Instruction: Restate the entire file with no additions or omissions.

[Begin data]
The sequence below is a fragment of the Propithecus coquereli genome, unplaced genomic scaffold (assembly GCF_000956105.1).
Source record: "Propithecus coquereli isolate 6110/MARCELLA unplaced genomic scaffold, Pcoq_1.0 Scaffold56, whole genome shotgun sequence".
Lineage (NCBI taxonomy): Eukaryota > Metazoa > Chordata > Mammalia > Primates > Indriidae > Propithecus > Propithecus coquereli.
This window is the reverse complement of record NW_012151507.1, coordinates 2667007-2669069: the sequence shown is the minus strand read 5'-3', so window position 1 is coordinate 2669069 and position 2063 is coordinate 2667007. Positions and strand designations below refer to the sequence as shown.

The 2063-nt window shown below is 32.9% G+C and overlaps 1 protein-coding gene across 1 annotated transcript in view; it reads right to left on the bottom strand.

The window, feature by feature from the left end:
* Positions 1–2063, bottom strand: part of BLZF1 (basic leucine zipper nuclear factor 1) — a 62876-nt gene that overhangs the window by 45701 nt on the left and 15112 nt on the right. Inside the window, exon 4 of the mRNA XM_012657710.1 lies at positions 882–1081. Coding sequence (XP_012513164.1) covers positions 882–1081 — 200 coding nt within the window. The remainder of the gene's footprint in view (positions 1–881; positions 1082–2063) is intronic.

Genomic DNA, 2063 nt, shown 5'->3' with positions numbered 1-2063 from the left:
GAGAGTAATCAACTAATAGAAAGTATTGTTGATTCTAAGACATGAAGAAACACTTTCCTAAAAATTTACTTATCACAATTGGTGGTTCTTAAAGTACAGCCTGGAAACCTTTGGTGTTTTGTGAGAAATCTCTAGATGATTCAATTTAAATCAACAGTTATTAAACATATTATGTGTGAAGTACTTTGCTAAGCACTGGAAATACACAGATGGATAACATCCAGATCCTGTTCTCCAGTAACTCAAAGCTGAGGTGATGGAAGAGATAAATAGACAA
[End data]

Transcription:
The sequence below is a fragment of the Propithecus coquereli genome, unplaced genomic scaffold (assembly GCF_000956105.1).
Source record: "Propithecus coquereli isolate 6110/MARCELLA unplaced genomic scaffold, Pcoq_1.0 Scaffold56, whole genome shotgun sequence".
Lineage (NCBI taxonomy): Eukaryota > Metazoa > Chordata > Mammalia > Primates > Indriidae > Propithecus > Propithecus coquereli.
This window is the reverse complement of record NW_012151507.1, coordinates 2667007-2669069: the sequence shown is the minus strand read 5'-3', so window position 1 is coordinate 2669069 and position 2063 is coordinate 2667007. Positions and strand designations below refer to the sequence as shown.

The 2063-nt window shown below is 32.9% G+C and overlaps 1 protein-coding gene across 1 annotated transcript in view; it reads right to left on the bottom strand.

The window, feature by feature from the left end:
* Positions 1–2063, bottom strand: part of BLZF1 (basic leucine zipper nuclear factor 1) — a 62876-nt gene that overhangs the window by 45701 nt on the left and 15112 nt on the right. Inside the window, exon 4 of the mRNA XM_012657710.1 lies at positions 882–1081. Coding sequence (XP_012513164.1) covers positions 882–1081 — 200 coding nt within the window. The remainder of the gene's footprint in view (positions 1–881; positions 1082–2063) is intronic.

Genomic DNA, 2063 nt, shown 5'->3' with positions numbered 1-2063 from the left:
GAGAGTAATCAACTAATAGAAAGTATTGTTGATTCTAAGACATGAAGAAACACTTTCCTAAAAATTTACTTATCACAATTGGTGGTTCTTAAAGTACAGCCTGGAAACCTTTGGTGTTTTGTGAGAAATCTCTAGATGATTCAATTTAAATCAACAGTTATTAAACATATTATGTGTGAAGTACTTTGCTAAGCACTGGAAATACACAGATGGATAACATCCAGATCCTGTTCTCCAGTAACTCAAAGCTGAGGTGATGGAAGAGATAAATAGACAA